f.age,

	( otherFriend.id ) AS friend_id,
	( otherFriend.name ) AS friend_name,
	( otherFriend.age ) AS friend_age
FROM
	friend f
-- Since NOT ALL friends are going to have relationships with each other, we need
-- to perform a LEFT JOIN so as not to reduce the records from the first table.
LEFT OUTER JOIN
	(

		-- Get all the Friend records that correspond to the RIGHT side of the
		-- relationship. And, while we need to use a LEFT OUTER JOIN on the first
		-- table, we know that each joined record MUST CORRESPOND to a row from the
		-- friend table. As such, we can use an INNER JOIN inside of our LEFT OUTER
		-- JOIN in order to treat the following tables as a "unit".

			friend_relationship r
		INNER JOIN
			friend otherFriend
		ON
			(
					r.feeling = 'friend'
				AND
					otherFriend.id = r.friendIdTwo
			)

	)
ON
	r.friendIdOne = f.id
ORDER BY
	f.name ASC,
	otherFriend.name ASC
;

With this syntax, the joins now read exactly the way we intended them to work: the friend table may or may not correspond to the friend_relationship table; but, every record returned from friend_relationship must correspond to a subsequent record in the friend table.

And, when we run this SQL query in MySQL, get the following output:

+----+--------+-----+-----------+-------------+------------+
| id | name   | age | friend_id | friend_name | friend_age |
+----+--------+-----+-----------+-------------+------------+
|  7 | Cole   |  30 |      NULL | NULL        |       NULL |
|  2 | Danny  |  28 |         4 | Ralph       |          8 |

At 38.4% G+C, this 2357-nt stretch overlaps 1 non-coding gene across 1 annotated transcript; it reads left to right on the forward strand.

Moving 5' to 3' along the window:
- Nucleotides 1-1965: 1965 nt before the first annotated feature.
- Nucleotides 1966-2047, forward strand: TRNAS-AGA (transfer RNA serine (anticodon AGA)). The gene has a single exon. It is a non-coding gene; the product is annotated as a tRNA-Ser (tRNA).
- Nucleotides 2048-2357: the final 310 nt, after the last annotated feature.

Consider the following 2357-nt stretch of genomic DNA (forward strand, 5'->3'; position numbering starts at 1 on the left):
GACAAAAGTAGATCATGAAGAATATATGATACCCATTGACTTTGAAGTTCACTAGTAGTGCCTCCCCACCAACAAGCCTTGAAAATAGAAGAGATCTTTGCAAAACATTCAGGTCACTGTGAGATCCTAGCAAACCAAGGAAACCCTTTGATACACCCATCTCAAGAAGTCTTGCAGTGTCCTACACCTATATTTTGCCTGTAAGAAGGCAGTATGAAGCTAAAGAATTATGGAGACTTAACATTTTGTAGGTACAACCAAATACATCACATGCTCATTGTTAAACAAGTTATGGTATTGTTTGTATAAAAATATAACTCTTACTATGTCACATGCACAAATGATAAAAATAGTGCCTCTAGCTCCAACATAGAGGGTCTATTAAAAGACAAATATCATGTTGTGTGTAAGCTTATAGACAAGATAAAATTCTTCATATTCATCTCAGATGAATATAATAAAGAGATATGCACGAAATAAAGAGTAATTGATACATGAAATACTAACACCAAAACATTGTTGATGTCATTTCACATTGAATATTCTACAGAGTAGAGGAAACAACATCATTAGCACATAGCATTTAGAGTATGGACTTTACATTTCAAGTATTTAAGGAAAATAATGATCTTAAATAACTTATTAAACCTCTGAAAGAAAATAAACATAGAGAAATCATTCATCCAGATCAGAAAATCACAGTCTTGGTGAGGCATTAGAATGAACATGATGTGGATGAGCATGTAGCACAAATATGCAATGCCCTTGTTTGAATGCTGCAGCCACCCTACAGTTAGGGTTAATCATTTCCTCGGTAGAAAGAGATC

|  3 | Ellen  |  50 |      NULL | NULL        |       NULL |
|  6 | Joanna |  42 |      NULL | NULL        |       NULL |
|  4 | Ralph  |   8 |         2 | Danny       |         28 |
|  5 | Sandi  |  33 |         2 | Danny       |         28 |
|  1 | Tina   |  39 |         3 | Ellen       |         50 |
|  1 | Tina   |  39 |         5 | Sandi       |         33 |
+----+--------+-----+-----------+-------------+------------+
8 rows in set (0.00 sec)

As you can see, this LEFT OUTER JOIN on the product of an INNER JOIN gives us the same results as the chained LEFT OUTER JOIN approach. So, we get the records that we wanted while much more clearly expressing the intent of the query.

One thing to note about this approach is that the inner INNER JOIN can only reference tables within that inner join. If you need to reference another table, from a previous join, you have to do so in the outer ON clause (of the "product" and the previous tables).

Isn't SQL just thrilling?! What a beautifully expressive language. It's no surprise to me at all that it's stood the test of time.